Walking the hot coal path of personal evolution
Good advice is not often served in our favorite flavor.
Sometimes, wisdom comes to us gently on a wafting puff of delicately scented inspiration. Sometimes it arrives with fangs bared and claws extended, drawing blood even as it sinks in. No matter its delivery, wisdom is a gift that we cannot afford to turn away.
A very, very long time ago – 41 years ago, actually – I found myself an interim mother, albeit a deeply unwilling one. She had six kids of her own and it was all she could do to parent them. She wasn’t looking for another one, especially one as intense and damaged as I was. Still, I persisted. My heart was so hungry that I would take whatever crumbs I could get. I’m not sure she ever knew how much I loved her – and, in fact, still do, even though I don’t see her too often these days.
I was just out of my abusive childhood, my stint as a street kid and my time in a juvenile institution. My PTSD was brand new and raw as a bleeding wound. I was awkward and cloddish and had no idea what people expected of me, let alone how to give it. I talked too much and too honestly and was generally bent on pouring out the contents of the abscess that was my heart. I’m not sure I could handle a young person like I was, either – even now. On top of it, at 17, I had married a young man who first announced his intent to sleep around and then proceeded to develop a toxic combination of drug use and alcoholism. These were not my happy, golden days.
This family and I had some very sweet times, but they were, at the very least, brutally honest. While some of the kids had golden hearts, one of them told me his opinions of me in a way that would strip paint off a car. To say it hurt would be like referring to a tornado as “a little wind.” There were days that I would leave that house feeling as if I was exsanguinating from a chest wound.
And yet, I knew there was truth in what they were saying. They might have approached it with a sledgehammer, but I suspected that I needed to hear what they had to say. After all, I was beginning to see that I was in desperate need of evolution. I was stuck in such a hurtful place and it was getting me nowhere. I had to grow and evolve, because to stay where I was would literally be my destruction.
So, I listened. I listened even when it felt that my heart’s surface was being abraded clean off. I listened and I examined it for truth. I asked myself if I did whatever it was they were saying I did, and if it was true, I tried to figure out how to stop. To do better. To evolve. I looked hard in the ugly mirror they held up – and sometimes whacked me upside the head with. Where I saw truth, even though I had to breathe my way through it, I embraced it. I worked with it until I had grown past it.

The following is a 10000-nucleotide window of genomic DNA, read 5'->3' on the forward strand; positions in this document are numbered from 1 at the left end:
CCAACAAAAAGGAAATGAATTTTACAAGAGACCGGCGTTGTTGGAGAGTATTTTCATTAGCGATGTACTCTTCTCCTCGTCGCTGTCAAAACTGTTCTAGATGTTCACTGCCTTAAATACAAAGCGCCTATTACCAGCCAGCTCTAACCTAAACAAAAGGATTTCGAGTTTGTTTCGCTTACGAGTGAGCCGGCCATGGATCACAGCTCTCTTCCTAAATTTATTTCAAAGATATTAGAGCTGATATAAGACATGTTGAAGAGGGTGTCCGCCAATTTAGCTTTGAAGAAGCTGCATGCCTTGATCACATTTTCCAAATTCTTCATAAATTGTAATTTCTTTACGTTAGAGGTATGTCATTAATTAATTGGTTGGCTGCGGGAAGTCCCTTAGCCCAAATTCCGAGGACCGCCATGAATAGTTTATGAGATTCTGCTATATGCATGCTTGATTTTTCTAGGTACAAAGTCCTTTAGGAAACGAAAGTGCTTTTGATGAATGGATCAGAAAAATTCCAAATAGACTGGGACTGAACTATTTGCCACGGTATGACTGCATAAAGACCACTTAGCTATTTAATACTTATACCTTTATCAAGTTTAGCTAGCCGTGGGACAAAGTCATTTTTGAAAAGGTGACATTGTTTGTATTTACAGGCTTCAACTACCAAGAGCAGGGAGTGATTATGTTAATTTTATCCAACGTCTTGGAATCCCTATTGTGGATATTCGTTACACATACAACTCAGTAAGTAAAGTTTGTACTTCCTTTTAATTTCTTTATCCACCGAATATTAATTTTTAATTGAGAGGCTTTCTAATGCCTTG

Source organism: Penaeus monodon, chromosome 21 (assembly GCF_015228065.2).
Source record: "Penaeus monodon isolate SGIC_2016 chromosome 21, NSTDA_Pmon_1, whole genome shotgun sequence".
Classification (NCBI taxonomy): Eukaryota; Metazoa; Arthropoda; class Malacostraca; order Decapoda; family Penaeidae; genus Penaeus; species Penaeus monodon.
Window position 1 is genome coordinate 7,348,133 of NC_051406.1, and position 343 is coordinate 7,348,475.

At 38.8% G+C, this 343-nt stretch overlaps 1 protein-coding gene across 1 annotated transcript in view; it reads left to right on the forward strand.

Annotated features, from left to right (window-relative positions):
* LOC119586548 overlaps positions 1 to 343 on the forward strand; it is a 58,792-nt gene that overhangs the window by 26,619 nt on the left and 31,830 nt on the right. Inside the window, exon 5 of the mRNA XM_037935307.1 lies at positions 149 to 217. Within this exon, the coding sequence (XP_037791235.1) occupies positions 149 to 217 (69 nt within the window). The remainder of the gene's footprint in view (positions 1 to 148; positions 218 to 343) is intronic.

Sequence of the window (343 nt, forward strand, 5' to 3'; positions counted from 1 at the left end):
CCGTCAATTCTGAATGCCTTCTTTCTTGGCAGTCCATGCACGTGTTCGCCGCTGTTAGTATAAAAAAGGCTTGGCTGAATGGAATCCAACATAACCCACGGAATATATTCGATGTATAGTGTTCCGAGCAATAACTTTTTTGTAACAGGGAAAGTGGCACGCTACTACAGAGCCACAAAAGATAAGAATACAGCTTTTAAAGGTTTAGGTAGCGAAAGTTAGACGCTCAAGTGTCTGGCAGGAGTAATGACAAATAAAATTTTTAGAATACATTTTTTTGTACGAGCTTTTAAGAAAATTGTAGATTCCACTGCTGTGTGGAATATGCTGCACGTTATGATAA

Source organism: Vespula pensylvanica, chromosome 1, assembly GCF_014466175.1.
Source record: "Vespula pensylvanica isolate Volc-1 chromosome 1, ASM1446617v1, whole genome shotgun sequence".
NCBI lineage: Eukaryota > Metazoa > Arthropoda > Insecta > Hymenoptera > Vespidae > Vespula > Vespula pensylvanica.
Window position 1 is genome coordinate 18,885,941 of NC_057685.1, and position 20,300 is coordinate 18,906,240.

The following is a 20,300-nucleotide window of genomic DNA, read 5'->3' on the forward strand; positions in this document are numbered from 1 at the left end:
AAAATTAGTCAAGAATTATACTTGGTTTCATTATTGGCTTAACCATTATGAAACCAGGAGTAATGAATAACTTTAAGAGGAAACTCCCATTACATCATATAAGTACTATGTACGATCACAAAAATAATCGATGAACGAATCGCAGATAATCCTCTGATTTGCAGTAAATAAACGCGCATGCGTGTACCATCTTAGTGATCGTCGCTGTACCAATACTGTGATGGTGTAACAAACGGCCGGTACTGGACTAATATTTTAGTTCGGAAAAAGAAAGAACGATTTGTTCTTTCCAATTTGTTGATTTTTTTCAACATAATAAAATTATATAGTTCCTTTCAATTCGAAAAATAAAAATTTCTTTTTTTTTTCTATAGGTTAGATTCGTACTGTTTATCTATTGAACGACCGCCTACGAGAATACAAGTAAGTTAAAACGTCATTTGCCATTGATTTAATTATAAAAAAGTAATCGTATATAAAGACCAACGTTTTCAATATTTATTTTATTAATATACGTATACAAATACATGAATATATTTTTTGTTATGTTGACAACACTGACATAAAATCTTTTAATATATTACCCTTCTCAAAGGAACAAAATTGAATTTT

Usually, this meant I only managed to reveal something new I had to work on, but now – all these years later – I realize that’s the nature of things. Each layer of the onion we peel away reveals more onion – and onions are notorious for making us cry when we peel them.
Slowly, over time, I winnowed through it all and I grew. I changed. Mind you, these changes often went unacknowledged. I was working as hard as I could and I could get no credit for it at all. It took distancing myself for a few years to reset the relationship and start it off anew on better footing.
And I am deeply grateful. Even though the delivery was similar to being forced to walk barefoot on a bed of hot coals, I was being inoculated with valuable wisdom and the fact that I listened to it has brought me to a place I value and enjoy.
So it is, when I offer an opinion or information – respectfully and carefully – I am shocked when I am shot down so quickly that it actually bruises when I hit the ground. The fact is, everybody knows something we don’t. We can’t live every life possible or have experienced all there is to experience. It’s not physically possible. In addition, if somebody has lived significantly longer than we have, there is some chance they’ve had the opportunity to learn things we haven’t yet.
There is valuable wisdom in age, believe it or not.
I actually believe deeply that every age group has its own powerful wisdom. I have gotten advice from very small children that I would put up against the wisdom of elders any day. Children and young people have different perspectives and often are unhampered by old and foolish paradigms. However, there is value in the simple experience of how long time takes (which makes more sense than it initially seems, trust me). There is a potential for valuable information just because somebody that much older has been there and done that for twice as long – and has lived to tell the tale.
In the end, we may well decide it’s all hooey – or simply isn’t for us. That’s fine. But before we throw the baby out with the bathwater – we must first listen. If we are so busy making a wall of noise to prevent the invasion of something other than our own knowledge and opinions, we might be missing something we might really need. I’ve been stuck in place more than once, and it’s a hard place to be. Growth may hurt, but it’s better than drowning because I refuse to swim.